Aquatic Therapy – Morning Cup of Jo – Ask Doctor Jo

OhI mean good morning everybody and welcome to the aquatic edition of Morning Cup of Jo. I guess I’m gonna get out and get my computer so I can answer some questions and not get eaten. So let’s go. So I’m back inside, all dried off. I finished playing in the pool and what I want to talk about this morning is aquatic therapy. I love aquatic therapy. I think it’s great. The best part of it is sometimes you can’t do exercises on land, or its really really painful. But if you get in the water, it takes away gravity. Even if you’re just waste high, that takes away about fifty percent of gravity pushing down on your joints. So it’s a great place to do a bunch of exercises that you might not be able to tolerate the land. But don’t let it fool you, aquatic therapy is very deceiving. It feels really easy while you’re in the water, a lot of times people feel great in there, but then they get out in an hour to later they’re just exhausted because it’s a delayed reaction. So make sure you start off with just a little bit. Don’t go til you get tired because if you’re tired in the pool, you’ll be really tired when you get out of the pool. So I want to answer a question from Merrill. She was starting an aquatic program to get back to exercising and a healthy lifestyle, and she wanted to know what the difference between a buoyancy cuff and an ankle weight was. And I think that’s a great question for anybody doing aquatics to know. Ankle weights are actually weights that keep you down. They they don’t float, they go straight down. So you can work in the water getting resistance, but it works the muscles differently because you don’t have to control those muscles to keep the leg down. Those buoyancy cuffs actually float up the legs, or the arms float up, and you have to work those muscles in a different way to keep them down. So it’s really just working one way versus the other. And I definitely say that those ankle weights are probably what you should start off with because you have to have a lot more control keep those buoyancy cuffs down. So that is a great question if you’d like to check out some aquatic videos, you can check them out here. I’ve got a whole bunch of them starting from basic to advanced. Make sure, like I said, to be safe in the water, don’t go until you get tired because you’re going to be even more tired after you get out of the pool. If you have any questions or comments, you want a question answered, make sure you put them in the comments section. I might answer them in the next Morning Cup of Jo. See you next time.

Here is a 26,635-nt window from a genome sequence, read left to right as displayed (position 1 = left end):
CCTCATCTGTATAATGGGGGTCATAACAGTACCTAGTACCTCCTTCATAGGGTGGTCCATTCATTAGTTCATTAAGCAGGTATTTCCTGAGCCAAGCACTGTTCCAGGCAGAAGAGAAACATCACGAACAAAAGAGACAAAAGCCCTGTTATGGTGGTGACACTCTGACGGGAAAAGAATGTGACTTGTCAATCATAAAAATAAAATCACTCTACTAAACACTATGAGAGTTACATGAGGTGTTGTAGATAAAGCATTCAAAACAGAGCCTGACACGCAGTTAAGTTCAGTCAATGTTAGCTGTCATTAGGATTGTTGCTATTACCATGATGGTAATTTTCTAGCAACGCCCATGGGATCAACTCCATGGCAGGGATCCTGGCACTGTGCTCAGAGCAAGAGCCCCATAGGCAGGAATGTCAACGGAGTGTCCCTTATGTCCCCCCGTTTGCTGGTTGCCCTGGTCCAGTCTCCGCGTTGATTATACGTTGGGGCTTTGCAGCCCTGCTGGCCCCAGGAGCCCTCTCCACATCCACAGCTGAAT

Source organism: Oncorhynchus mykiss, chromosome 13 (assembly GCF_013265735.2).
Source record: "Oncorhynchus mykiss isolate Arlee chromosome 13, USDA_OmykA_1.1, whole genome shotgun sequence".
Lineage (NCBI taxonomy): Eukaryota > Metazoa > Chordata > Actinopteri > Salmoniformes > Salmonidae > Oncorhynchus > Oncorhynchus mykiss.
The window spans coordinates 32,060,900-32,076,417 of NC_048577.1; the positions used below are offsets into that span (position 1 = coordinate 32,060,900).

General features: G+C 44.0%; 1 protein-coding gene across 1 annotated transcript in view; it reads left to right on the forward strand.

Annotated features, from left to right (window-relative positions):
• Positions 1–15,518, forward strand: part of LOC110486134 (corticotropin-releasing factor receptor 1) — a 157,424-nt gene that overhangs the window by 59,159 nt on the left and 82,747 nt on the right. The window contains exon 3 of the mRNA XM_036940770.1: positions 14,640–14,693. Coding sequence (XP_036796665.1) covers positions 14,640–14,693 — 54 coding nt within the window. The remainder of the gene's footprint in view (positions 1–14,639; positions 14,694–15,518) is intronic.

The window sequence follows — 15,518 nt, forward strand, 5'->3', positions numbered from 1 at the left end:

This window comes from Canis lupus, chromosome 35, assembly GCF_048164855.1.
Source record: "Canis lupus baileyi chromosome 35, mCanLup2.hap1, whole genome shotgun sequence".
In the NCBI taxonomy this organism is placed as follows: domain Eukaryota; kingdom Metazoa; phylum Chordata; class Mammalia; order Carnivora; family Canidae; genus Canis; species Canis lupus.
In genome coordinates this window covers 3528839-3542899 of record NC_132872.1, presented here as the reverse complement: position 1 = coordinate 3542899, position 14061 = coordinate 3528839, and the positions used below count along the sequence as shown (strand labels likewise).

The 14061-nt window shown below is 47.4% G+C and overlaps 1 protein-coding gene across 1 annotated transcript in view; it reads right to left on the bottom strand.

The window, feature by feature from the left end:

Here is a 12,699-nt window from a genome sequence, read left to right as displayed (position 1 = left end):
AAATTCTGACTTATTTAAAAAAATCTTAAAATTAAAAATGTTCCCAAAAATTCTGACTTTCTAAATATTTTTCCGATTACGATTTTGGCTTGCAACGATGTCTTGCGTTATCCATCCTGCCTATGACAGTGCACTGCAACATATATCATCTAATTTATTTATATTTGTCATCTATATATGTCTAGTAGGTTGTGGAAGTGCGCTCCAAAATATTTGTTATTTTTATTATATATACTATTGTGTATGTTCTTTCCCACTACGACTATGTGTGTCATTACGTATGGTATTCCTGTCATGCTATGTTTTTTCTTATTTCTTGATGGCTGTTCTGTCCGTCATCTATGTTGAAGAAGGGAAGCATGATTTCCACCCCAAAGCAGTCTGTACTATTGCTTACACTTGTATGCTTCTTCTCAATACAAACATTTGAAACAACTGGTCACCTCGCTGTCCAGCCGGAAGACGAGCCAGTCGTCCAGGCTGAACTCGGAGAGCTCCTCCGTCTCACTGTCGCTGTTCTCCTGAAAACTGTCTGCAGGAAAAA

Comments 7

  • I have fibromyalgia and have only been able to tolerate the warm pool. I have heard that both MS and fibro people should do the cold water. What is your advice on this? Thanks

  • I subscribed to you when i had my knee problems but i would just like to say your a lifesaver.Keep it up

  • Doctor could you please tell me names of best core strengthening exercises for one with neck discs problems ?

  • I screamed on the therapy table and could not do anything the PT folks asked. They put me in a pool and I thrived. One thing, like you said, is I may have done too much even with a cool down with the water jets on me. But just as bad was the 3X teeshirt that I wore to keep the ladies off of me got so heavy with water that I really struggled getting out of the pool!!!

  • Super is perfect for my fm
    thnx:) 🌸

  • Hiya,

    May you post some aqua exercise for arm's please?

  • Your videos are exceptional w the under water camera. Thank you for safe and informative videos.

    What type of weights work best in the water? I have ankle weights, but seems like the water would damage them. They would not dry easily, . . .

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